Wings Magazine

Aging CF-18s should not be flown much past 2025: report

Dec. 11, 2014, Ottawa - A long-awaited market analysis into which fighter jet could replace the CF-18s tells the Harper government it can postpone a decision and keep flying the current fleet until 2025, but it will cost roughly $400 million.

December 11, 2014  By The Canadian Press

The report by a panel of independent experts, part of a package of documents put before the federal cabinet last summer, warns that the aging jets should not be flown much past that date because that would pose an unacceptable, costly risk.

All of the research was done to help the Harper government decide whether to continue with the oft-maligned F-35 stealth fighter program, or hold an open competition.

“No decision has been made on the purchase of replacements for the CF-18s,” Public Works Minister Diane Finley told the Commons prior to the release of both the panel report and an annual assessment of the cost of the F-35.

Earlier this year, Defence Minister Rob Nicholson’s office announced the CF-18s would get life extension upgrades to keep them flying for another 11 years, but his department released no details on cost or risks.


The panel’s analysis, which looked at four different fighter jets, found each is equally capable of meeting Canada’s future needs, although both the Harper government and the air force have insisted for years that the F-35 was the only choice to replace the CF-18s.

There is a caveat in the review, however, which suggests the suitability depends on the kind of missions the government expects the planes to perform.

The report suggested it’s unlikely Canada will face a state-to-state conflict in the future —  one where a cutting-edge jet would make the difference — and even if it did “the government is not obliged to undertake such a mission.”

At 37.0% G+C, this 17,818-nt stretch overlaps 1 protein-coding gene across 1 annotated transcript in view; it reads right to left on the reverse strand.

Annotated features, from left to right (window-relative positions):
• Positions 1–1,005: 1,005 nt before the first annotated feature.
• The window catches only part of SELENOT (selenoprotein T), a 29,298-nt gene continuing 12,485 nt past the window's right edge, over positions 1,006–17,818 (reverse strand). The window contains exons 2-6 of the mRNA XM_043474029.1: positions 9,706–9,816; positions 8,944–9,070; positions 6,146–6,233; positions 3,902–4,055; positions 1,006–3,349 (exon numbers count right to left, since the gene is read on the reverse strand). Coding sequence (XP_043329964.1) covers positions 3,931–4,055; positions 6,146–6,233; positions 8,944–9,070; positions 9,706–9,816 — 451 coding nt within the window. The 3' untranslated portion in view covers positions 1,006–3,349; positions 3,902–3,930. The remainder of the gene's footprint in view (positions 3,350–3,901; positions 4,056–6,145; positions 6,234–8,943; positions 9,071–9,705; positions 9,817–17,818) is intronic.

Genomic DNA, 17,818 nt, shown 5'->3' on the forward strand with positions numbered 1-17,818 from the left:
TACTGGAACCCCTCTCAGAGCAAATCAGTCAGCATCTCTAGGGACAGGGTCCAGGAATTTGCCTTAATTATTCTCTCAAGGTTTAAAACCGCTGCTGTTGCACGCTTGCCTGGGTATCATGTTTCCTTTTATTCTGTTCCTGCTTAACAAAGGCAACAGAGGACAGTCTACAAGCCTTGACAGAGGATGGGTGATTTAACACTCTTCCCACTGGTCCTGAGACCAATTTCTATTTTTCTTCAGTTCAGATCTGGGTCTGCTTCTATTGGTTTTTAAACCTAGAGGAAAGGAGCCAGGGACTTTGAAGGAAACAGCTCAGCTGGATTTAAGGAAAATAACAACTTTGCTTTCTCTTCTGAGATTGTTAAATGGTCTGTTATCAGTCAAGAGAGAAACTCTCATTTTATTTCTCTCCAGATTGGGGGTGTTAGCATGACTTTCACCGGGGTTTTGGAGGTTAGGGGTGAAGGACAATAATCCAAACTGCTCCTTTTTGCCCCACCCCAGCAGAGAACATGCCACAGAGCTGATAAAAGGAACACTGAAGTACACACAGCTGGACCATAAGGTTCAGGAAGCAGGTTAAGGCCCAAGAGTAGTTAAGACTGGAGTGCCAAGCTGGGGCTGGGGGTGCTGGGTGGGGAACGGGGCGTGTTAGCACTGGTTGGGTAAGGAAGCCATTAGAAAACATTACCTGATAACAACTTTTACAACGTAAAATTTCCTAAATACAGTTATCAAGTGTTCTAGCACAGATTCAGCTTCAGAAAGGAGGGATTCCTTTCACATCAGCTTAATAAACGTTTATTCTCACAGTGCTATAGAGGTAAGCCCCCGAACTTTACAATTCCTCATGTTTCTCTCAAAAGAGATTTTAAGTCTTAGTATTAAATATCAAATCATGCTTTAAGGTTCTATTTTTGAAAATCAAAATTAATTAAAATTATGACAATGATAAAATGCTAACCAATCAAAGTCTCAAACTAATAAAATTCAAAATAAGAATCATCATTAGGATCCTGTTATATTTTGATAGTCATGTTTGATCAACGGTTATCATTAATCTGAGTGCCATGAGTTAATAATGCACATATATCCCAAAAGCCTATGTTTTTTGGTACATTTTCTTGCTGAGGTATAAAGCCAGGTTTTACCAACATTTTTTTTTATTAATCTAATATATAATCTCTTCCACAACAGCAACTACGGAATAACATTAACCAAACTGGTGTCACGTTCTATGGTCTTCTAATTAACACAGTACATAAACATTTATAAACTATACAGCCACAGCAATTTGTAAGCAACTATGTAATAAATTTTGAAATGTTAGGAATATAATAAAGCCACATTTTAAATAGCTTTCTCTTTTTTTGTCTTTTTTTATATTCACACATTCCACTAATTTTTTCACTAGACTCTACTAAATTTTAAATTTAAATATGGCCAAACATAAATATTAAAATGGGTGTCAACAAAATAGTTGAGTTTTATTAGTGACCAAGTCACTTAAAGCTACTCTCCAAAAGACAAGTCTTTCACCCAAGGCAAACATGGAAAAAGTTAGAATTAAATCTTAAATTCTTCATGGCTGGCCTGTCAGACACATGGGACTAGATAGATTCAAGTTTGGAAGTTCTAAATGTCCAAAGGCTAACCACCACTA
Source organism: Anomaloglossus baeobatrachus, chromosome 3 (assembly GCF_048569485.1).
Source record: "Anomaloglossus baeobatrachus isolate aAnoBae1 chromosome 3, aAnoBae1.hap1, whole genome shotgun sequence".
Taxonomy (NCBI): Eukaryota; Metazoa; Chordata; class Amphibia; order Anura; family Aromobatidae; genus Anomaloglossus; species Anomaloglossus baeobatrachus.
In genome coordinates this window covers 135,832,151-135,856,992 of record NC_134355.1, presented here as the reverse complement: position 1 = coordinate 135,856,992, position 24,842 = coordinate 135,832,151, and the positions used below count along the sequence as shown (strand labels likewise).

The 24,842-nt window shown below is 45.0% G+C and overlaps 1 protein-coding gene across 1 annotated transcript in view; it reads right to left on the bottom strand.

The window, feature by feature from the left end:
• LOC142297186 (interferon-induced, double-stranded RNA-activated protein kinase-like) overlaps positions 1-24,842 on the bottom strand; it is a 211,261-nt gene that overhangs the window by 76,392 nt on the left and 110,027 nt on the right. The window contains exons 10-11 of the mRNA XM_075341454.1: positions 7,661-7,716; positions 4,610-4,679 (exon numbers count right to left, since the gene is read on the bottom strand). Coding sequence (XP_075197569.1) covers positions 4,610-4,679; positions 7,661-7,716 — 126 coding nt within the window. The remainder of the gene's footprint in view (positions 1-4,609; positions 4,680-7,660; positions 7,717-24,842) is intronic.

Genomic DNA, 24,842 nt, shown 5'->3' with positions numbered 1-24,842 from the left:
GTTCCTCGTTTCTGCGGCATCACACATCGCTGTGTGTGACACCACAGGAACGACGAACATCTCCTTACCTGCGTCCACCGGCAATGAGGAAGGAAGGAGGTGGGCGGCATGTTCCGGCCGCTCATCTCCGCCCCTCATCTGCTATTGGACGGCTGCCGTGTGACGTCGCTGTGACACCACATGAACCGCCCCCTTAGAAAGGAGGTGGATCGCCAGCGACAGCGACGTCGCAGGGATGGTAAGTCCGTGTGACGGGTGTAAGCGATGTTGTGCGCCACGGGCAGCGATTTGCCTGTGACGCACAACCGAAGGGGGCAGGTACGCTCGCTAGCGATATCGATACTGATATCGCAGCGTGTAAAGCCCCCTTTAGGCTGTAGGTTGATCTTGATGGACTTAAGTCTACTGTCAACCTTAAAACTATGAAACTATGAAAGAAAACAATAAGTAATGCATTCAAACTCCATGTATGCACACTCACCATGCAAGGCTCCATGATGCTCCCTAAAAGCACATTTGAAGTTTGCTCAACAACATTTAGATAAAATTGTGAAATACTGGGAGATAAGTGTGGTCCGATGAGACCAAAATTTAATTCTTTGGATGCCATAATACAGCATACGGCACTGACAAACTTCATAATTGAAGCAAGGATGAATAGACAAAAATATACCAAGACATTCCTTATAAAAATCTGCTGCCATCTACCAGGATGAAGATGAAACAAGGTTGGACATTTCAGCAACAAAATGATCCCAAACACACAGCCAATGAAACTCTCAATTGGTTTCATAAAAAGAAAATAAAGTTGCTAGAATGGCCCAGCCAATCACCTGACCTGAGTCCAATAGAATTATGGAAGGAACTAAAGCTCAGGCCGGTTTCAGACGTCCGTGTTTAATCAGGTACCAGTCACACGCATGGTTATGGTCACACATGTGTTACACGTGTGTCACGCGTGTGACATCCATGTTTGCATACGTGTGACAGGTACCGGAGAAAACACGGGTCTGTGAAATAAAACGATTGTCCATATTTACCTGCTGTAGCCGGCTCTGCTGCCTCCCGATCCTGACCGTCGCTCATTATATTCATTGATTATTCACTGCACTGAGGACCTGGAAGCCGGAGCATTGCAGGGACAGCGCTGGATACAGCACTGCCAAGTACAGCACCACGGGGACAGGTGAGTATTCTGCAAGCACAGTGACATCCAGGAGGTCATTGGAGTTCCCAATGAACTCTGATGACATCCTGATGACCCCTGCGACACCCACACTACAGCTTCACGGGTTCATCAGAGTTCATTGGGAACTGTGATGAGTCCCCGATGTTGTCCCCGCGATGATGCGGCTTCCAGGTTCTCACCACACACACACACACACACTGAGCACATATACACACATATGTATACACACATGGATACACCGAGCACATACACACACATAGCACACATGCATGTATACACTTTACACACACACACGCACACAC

Keeping the current fleet in service and avoiding a political firestorm in the run-up to the next year’s election seems to be the Conservative strategy, but the report is explicit on the risks.

In order to phase out the CF-18s by 2025 and ensure a smooth transition, the replacements will have to be chosen and begin arriving by 2020, the analysis said.

The federal government would need at least three years to run an open competition and placing an order for F-35s requires up to three years lead time, according to the jet’s manufacturer, Lockheed Martin.

A second, separate report that keeps track of the F-35 program, released Wednesday, suggests if the government elects to proceed with the stealth jet, there’s increasingly less wiggle room in the $9-billion budget set aside to buy 65 aircraft.

Continuing to postpone the decision carries increasing risk, the expert panel market analysis said.

“Beyond 2025, however, the operational relevance of the CF-18 will decline quite rapidly,” said the panel.

“The maintenance burden of the aircraft is likely to increase and the reliability of their key systems and components to decrease, as the aircraft age. This aging process increases the demand for spare parts, and so drives up sustainment costs.”

Further extending the life until 2030 is possible, but it would require an another $1.5 billion in major upgrades to the airframes.

“An estimated life expectancy of 2030 is technically feasible. However, it represents a far more risky endeavour,” the report said.

“This option would require the entire fleet to undergo significant structural refurbishment investments and procurement of wings and flight controls. This option is a high-risk one.”

Some experts have suggested that Canada could follow Australia’s lead and buy a handful of Boeing Super Hornets — the updated version of the CF-18 — and wait until the F-35 program works out its technical glitches or the Pentagon comes up with a new fighter program.

The panel rejected the notion of a mixed fleet.

“The analysis found that a mixed fleet of higher-capability aircraft able to fulfil the most challenging NATO missions and lower-capability aircraft able to fulfil Canada’s NORAD obligations totalling more than 65 aircraft could not provide the same overall capability as the single fleet of 65 higher-capability aircraft,” the report said.

“Moreover, there was strong evidence that unless the purchase cost of the fleet of lower-capability aircraft was half the purchase cost of the fleet of higher-capability aircraft, a mixed fleet would provide less capability at a higher cost.”


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